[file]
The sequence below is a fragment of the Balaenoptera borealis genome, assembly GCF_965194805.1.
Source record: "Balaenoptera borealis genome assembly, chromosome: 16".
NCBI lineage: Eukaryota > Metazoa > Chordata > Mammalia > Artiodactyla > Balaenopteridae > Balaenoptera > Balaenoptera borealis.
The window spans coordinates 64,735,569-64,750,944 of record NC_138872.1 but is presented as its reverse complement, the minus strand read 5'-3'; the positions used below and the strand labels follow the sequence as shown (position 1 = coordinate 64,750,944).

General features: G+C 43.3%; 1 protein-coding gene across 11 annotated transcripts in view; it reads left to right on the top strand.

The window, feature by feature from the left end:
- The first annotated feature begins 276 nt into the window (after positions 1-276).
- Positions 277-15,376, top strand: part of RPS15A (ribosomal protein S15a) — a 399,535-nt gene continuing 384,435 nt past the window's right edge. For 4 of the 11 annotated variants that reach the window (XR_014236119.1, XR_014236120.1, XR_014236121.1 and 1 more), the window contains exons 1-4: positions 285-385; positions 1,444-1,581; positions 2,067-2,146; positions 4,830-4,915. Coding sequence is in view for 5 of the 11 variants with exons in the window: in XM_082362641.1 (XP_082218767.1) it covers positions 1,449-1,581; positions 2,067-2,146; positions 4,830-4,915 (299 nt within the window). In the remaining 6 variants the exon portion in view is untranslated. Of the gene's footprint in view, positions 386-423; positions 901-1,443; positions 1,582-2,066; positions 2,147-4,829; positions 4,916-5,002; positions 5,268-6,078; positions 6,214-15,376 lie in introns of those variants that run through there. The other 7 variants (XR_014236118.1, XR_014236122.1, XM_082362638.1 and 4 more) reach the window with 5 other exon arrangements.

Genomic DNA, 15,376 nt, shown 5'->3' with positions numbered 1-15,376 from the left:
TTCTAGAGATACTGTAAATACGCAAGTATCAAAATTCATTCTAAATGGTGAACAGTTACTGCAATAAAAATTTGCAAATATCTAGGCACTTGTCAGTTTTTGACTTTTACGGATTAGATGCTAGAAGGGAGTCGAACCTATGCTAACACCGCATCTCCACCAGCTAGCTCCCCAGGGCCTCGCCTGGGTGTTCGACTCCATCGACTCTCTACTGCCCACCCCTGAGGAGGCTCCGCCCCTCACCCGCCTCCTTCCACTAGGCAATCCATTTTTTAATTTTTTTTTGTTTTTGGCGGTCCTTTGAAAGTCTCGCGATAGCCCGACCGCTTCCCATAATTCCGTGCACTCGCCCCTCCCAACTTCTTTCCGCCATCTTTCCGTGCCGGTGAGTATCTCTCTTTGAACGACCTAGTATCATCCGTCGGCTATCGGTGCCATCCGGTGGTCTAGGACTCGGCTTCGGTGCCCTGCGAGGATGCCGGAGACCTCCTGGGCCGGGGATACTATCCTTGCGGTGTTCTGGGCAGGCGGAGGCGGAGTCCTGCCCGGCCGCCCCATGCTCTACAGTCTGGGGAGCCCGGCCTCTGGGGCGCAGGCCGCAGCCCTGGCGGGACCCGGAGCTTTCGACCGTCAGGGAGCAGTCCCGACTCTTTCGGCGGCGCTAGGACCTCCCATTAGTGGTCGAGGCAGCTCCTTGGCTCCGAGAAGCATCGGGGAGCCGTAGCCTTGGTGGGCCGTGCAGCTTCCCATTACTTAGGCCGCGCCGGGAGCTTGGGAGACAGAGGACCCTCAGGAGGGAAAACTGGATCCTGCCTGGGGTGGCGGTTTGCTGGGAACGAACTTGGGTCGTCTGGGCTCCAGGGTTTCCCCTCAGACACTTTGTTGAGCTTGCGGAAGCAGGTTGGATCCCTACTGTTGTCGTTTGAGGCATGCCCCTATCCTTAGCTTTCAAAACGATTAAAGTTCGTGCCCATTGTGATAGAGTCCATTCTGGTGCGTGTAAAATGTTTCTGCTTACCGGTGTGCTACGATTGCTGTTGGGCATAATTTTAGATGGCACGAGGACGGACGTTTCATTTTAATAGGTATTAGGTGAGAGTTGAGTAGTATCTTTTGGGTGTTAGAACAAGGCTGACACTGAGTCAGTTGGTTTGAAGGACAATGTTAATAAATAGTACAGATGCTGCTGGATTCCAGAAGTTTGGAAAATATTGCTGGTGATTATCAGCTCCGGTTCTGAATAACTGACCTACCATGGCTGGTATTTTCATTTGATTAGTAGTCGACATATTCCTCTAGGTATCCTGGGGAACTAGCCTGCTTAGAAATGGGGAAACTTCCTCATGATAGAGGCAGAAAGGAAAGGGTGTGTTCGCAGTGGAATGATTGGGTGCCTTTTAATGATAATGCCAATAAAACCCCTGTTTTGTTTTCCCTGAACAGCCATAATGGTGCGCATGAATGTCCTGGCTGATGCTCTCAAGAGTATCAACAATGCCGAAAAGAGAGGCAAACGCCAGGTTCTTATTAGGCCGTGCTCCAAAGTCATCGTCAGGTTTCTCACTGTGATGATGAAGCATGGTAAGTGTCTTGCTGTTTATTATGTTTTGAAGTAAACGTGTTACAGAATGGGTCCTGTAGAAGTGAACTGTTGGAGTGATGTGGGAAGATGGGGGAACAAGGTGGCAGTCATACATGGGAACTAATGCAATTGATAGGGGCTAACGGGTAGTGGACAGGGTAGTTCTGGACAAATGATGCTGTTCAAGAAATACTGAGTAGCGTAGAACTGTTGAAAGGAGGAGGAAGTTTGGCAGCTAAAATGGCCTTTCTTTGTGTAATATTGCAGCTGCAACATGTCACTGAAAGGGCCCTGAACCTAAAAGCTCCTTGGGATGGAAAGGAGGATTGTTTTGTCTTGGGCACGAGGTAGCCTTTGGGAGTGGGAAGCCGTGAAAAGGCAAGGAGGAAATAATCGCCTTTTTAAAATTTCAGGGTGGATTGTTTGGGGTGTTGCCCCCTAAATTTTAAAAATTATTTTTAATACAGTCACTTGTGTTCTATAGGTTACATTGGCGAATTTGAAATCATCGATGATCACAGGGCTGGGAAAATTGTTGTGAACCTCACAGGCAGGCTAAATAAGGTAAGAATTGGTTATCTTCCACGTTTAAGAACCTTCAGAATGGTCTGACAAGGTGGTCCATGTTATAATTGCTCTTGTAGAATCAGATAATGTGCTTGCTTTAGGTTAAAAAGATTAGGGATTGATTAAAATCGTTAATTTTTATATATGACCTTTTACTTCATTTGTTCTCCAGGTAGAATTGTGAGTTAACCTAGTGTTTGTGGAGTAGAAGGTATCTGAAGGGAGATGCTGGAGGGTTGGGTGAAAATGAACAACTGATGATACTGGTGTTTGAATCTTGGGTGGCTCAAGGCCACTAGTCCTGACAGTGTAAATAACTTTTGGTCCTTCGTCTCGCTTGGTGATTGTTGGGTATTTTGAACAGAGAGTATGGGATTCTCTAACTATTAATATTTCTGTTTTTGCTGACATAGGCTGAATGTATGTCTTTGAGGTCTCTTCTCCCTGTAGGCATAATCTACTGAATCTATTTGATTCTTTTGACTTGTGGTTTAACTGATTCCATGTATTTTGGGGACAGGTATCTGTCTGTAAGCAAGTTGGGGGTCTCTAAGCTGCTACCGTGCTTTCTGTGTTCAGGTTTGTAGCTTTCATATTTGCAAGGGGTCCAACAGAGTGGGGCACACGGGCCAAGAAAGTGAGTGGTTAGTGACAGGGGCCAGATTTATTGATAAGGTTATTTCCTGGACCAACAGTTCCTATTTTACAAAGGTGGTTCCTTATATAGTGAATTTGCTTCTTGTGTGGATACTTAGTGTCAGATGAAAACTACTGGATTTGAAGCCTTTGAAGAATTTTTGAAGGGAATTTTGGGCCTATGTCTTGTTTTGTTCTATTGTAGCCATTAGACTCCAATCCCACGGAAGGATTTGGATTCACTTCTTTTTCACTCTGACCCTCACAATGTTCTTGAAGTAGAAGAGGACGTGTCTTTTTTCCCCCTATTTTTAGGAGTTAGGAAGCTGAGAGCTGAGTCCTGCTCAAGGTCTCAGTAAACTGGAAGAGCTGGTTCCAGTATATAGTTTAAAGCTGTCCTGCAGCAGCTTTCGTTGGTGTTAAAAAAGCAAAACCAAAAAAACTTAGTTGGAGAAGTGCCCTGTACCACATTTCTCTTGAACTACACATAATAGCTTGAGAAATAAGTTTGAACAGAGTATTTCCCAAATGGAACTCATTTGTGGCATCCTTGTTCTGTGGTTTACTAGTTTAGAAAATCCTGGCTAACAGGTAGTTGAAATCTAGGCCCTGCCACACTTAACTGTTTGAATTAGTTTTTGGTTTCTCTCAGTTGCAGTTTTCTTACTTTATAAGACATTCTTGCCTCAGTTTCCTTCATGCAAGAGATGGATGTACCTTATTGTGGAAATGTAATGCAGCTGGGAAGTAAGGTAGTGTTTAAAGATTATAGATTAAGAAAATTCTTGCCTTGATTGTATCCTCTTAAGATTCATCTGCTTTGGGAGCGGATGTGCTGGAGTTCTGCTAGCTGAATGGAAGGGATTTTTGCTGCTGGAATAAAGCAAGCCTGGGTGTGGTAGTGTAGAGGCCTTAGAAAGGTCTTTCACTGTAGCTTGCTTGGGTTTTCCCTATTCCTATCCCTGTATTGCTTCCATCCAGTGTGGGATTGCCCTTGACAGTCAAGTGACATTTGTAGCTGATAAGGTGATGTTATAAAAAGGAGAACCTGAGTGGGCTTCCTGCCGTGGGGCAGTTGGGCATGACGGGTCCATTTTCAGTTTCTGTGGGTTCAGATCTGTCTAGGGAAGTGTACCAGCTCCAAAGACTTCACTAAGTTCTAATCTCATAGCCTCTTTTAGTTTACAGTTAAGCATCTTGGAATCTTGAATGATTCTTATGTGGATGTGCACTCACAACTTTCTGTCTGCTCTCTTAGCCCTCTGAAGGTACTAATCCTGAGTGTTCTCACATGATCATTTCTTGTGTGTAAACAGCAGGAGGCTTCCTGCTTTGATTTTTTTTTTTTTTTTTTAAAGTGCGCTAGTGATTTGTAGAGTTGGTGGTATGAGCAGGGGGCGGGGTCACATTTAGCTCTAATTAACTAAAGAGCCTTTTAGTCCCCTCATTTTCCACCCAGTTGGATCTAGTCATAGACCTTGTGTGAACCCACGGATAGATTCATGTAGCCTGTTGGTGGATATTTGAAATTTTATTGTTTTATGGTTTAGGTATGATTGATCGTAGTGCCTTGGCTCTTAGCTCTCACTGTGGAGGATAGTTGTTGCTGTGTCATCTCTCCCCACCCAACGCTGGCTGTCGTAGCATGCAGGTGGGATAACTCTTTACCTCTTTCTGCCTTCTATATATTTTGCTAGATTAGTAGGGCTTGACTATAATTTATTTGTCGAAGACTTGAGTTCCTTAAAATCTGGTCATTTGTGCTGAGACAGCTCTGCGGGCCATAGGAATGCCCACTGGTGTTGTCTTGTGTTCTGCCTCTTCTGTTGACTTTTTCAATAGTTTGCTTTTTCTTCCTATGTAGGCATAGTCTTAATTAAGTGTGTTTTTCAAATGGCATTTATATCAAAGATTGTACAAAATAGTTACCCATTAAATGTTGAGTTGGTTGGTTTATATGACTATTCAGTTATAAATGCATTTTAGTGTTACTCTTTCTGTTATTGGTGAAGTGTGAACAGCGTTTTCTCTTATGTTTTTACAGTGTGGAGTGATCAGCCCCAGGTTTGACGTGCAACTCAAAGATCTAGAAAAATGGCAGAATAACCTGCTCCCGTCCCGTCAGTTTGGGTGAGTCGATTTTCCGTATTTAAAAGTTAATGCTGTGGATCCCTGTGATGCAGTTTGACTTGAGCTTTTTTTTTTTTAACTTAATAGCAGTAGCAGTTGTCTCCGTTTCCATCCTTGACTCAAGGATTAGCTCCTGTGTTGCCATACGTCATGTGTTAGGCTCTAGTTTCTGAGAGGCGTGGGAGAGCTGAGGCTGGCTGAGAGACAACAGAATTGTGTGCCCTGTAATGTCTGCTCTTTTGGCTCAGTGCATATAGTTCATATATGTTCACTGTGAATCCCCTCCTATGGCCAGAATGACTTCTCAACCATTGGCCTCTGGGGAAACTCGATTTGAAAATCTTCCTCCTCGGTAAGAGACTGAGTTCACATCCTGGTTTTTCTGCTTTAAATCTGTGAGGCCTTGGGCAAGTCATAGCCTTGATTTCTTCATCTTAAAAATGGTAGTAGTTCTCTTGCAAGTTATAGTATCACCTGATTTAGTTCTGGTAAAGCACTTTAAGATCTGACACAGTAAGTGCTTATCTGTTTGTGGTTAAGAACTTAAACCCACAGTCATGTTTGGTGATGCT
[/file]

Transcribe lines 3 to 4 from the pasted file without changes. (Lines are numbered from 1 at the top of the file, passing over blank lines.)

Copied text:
NCBI lineage: Eukaryota > Metazoa > Chordata > Mammalia > Artiodactyla > Balaenopteridae > Balaenoptera > Balaenoptera borealis.
The window spans coordinates 64,735,569-64,750,944 of record NC_138872.1 but is presented as its reverse complement, the minus strand read 5'-3'; the positions used below and the strand labels follow the sequence as shown (position 1 = coordinate 64,750,944).